Happy To Be Playing

Grier Gets Call As Alternate … Drives 2 Hours On Monday To Compete In Women’s Amateur

 

By David Shefter, USGA

 

Gladwyne, Pa. – If anyone was happy to see a weather delay on Monday it was Ashley Grier. Grier actually wasn’t even at Philadelphia Country Club as the first round of stroke-play qualifying commenced on Monday. In fact, she officially wasn’t in the field.

 

Ashley Grier, of Hagerstown, Md., was a last-minute replacement for Morgan Pressel, who withdrew on Monday due to a family emergency. (John Mummert/USGA)

But when Morgan Pressel of Boca Raton, Fla., withdrew early Monday because of a family emergency, the USGA quickly hit the phones to find an alternate. When they got through to Grier ’s cellphone, the Hagerstown, Md., resident said she could make it. Grier was the third alternate at the Bethesda, Md., sectional qualifying site, but because Pressel’s withdrawal came on the day of the championship, logistics prevented some alternates from being available to play.

 

Grier, a sophomore-to-be at Jacksonville ( Fla. ) University, was in Clifton, Va., assisting with a team match between girls from Maryland and Virginia. Also there was her friend Kaitlyn Johnston, who plays at Appalachian State. Grier and Johnston made the approximate two-hour drive together.

 

"They called at 10:15 (a.m.),” Grier said. “They were like, ‘Can you be here by 1:45 (p.m.).’ I told them we would be cutting it close, but we would try to make it.”

 

The two pulled into the Philadelphia C.C. parking lot with 15 minutes to spare. But upon arrival, they found out about the weather delays, which eventually moved their starting time to around 6 p.m.

 

"Luckily there was a rain delay because I was not ready to jump right out of the car and start,” said Grier.

 

Unfortunately, Grier was not able to get a practice round in prior to the championship. So once she did start her round, she had little familiarity with the nuances of the William Flynn-designed course, which this week is playing 6,368 yards (par 71). The rains also slowed up the greens a bit, but Grier had difficulty finding the right pace for her putts. She finished her round Tuesday morning at 84, a respectable score considering the circumstances.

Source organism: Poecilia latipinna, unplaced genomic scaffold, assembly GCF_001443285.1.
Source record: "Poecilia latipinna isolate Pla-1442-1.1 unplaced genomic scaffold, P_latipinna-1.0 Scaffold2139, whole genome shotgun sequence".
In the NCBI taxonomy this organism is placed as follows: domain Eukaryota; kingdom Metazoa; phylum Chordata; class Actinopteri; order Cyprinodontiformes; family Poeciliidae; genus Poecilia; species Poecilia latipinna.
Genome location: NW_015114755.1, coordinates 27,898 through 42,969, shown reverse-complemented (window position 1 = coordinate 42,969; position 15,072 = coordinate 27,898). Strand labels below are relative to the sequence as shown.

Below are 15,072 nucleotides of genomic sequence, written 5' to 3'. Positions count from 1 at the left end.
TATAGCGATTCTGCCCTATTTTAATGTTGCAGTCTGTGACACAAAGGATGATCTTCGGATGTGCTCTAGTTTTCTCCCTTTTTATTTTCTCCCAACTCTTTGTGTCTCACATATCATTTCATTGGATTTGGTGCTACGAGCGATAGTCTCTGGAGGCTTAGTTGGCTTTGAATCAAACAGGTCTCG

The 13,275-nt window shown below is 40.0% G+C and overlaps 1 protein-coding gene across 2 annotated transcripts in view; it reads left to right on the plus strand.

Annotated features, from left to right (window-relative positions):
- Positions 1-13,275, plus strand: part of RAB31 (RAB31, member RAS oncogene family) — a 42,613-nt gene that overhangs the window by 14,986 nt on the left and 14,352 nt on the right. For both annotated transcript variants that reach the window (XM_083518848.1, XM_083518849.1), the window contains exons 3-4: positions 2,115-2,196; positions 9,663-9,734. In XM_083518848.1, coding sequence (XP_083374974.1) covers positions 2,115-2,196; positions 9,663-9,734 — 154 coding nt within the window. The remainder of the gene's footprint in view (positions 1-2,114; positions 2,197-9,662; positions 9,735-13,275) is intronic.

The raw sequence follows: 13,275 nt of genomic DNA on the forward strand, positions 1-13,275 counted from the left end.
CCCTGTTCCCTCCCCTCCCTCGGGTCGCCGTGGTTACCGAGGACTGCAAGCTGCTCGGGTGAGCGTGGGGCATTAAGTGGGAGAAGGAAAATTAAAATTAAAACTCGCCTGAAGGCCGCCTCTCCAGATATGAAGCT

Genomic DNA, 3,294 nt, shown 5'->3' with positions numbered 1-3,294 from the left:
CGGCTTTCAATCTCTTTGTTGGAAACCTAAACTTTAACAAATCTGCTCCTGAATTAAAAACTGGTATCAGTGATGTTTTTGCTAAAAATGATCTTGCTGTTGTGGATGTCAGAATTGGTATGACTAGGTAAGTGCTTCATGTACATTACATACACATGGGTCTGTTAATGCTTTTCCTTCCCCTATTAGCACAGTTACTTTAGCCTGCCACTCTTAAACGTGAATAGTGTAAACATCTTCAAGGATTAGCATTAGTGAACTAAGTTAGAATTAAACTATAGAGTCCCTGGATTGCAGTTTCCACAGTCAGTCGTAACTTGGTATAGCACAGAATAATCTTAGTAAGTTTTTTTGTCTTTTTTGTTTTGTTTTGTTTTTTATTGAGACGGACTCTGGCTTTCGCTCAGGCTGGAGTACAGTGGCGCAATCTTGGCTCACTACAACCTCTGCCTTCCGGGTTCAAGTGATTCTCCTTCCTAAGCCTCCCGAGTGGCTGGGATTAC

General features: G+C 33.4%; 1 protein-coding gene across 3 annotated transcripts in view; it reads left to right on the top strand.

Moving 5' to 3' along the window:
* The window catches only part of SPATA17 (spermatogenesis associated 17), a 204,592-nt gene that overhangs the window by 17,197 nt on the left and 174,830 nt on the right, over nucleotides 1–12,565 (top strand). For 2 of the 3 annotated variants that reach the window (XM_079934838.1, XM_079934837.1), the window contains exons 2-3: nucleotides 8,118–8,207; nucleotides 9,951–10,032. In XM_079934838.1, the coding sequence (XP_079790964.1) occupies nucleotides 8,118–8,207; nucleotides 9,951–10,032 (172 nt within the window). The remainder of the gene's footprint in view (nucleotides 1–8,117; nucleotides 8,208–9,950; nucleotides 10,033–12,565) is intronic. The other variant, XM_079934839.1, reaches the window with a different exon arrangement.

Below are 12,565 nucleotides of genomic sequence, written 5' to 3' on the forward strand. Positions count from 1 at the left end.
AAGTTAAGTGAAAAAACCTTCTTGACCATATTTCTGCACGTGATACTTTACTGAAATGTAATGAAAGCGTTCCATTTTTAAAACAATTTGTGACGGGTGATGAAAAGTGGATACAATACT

"I was a little bit nervous,” said Grier, who is competing in her first Women’s Amateur. She did play in the Women’s Amateur Public Links Championship in June, losing in the first round of match play to 13-year-old Stephanie Kono.

 

"(But) I was just happy to be playing. I really haven’t really practiced the past couple of days, so I didn’t know how I was going to hit it when I got out to the driving range.”

 

Pass the popcorn, please: With Tuesday’s weather suspension keeping players in the clubhouse for several hours, Rod Clement, the banquet manager at Philadelphia Country Club, decided to open up one of the dining rooms to show the classic golf movie "Caddieshack.” A showing of “Meet the Parents” with Robert DeNiro and Ben Stiller followed.

 

Other players decided to eat lunch or play cards during the delay, which began at 1:04 p.m. Ashley Knoll, Mallory Underwood, Sookhee Baek, Cindy Shin and Jane Park had a card game going. The competitors who had to come out Tuesday morning to complete the first round of stroke-play qualifying were able to finish. It was during the second round that the thunderstorms hit the area.

 

One club employee carried a tray of brownies and cookies into the players’ lockerroom and when she re-emerged, there was just one brownie left. Needless to say, a weather delay is a good time to indulge in a sweet.

More golfing pedigrees: Joni Gossett, whose brother David caddied for her (he won the 1999 U.S. Amateur at Pebble Beach and is now on the PGA Tour where he won the 2002 John Deere Classic) was not the only player in the Women’s Amateur field with a famous sibling or parent.

David Gossett (left), the 1999 U.S. Amateur champion and a current PGA Tour player, discusses strategy with his younger sister, Joni, during first-round action on Tuesday at the Women's  Amateur. David caddied for his sister at this championship, something his sister has done for him on the PGA Tour on two occasions. (John Mummert/USGA)

Alissa Super (formerly Herron) also has a brother who plays the PGA Tour ( Tim Herron ). Super works for a management company that represents Tim Herron as well as Tom Lehman , Juli Inkster, Angela Stanford , Stephanie Louden and 2003 Women’s Open champion Hilary Lunke . In fact, Super spent $2,500 on an airline ticket to fly out to Portland for the 18-hole playoff between Lunke, Stanford and Kelly Robbins.

 

“It was well worth it,” said Super, who rarely plays competitively anymore due to her job responsibilities. Super captured the 1999 U.S. Women's Mid-Amateur in Atlanta, Ga., with her brother on the bag.

 

Michelle Doyle , 23, often caddies for her famous father, Champions Tour star Allen Doyle . She was on her dad’s bag when he won the Ford Senior Players Championship in 2001. Her sister, Erin , has also caddied for her father.

 

And Juli Wightman , of Chicopee , Mass. , has an older brother (Tele) who competes regularly on the Canadian Tour.

 

 

 

David Shefter is a staff writer for the USGA. He can be reached at dshefter@usga.org.

 

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